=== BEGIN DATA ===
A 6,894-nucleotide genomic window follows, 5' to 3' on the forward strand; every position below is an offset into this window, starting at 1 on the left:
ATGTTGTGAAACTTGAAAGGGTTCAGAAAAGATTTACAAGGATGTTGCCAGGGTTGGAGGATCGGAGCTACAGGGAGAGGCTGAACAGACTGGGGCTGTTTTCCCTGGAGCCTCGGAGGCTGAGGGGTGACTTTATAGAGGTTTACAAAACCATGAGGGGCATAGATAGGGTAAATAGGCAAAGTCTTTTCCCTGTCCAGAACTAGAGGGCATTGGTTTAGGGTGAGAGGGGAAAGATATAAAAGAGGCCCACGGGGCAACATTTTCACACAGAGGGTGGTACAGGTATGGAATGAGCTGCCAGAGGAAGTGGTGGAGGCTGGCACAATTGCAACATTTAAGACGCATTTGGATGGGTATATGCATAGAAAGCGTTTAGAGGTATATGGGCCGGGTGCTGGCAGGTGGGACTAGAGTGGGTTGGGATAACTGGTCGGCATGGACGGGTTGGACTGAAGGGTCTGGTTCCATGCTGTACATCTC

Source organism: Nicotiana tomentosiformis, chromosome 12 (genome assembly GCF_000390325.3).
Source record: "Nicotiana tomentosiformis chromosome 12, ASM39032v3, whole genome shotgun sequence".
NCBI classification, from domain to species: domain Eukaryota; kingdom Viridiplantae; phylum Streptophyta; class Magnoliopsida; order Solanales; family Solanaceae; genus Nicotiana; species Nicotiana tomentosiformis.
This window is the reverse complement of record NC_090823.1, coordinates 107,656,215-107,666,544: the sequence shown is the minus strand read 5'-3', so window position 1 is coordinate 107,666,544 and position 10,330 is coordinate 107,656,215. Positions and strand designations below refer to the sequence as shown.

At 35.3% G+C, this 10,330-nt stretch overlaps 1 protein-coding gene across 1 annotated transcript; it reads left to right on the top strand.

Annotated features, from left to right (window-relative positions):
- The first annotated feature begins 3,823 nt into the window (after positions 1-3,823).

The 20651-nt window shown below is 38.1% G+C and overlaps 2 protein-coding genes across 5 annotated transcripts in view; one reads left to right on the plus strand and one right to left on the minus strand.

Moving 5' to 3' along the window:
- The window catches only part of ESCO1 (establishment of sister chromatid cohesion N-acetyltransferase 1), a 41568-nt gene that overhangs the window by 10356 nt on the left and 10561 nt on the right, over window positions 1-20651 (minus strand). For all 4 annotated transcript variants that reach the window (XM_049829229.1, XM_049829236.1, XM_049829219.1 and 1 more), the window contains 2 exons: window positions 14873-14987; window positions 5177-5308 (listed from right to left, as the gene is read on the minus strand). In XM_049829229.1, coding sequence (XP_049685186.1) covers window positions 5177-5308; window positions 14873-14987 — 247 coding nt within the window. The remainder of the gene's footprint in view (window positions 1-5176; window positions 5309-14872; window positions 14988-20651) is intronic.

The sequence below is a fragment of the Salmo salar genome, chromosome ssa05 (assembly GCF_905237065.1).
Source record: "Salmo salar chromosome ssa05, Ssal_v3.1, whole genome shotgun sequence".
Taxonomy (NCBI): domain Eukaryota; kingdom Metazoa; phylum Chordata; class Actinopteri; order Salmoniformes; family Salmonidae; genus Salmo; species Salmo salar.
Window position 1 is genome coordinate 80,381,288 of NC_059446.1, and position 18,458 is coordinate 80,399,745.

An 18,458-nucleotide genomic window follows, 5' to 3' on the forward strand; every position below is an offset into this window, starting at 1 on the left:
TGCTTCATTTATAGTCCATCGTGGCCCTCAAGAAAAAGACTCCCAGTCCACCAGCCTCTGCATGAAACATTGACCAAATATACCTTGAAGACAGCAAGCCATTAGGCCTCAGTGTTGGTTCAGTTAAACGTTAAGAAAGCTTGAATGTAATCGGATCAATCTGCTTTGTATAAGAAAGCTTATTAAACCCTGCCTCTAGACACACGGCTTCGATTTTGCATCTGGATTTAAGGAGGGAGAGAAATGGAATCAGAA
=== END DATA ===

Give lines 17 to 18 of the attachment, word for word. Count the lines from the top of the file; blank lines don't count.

An 18,458-nucleotide genomic window follows, 5' to 3' on the forward strand; every position below is an offset into this window, starting at 1 on the left:
TGCTTCATTTATAGTCCATCGTGGCCCTCAAGAAAAAGACTCCCAGTCCACCAGCCTCTGCATGAAACATTGACCAAATATACCTTGAAGACAGCAAGCCATTAGGCCTCAGTGTTGGTTCAGTTAAACGTTAAGAAAGCTTGAATGTAATCGGATCAATCTGCTTTGTATAAGAAAGCTTATTAAACCCTGCCTCTAGACACACGGCTTCGATTTTGCATCTGGATTTAAGGAGGGAGAGAAATGGAATCAGAA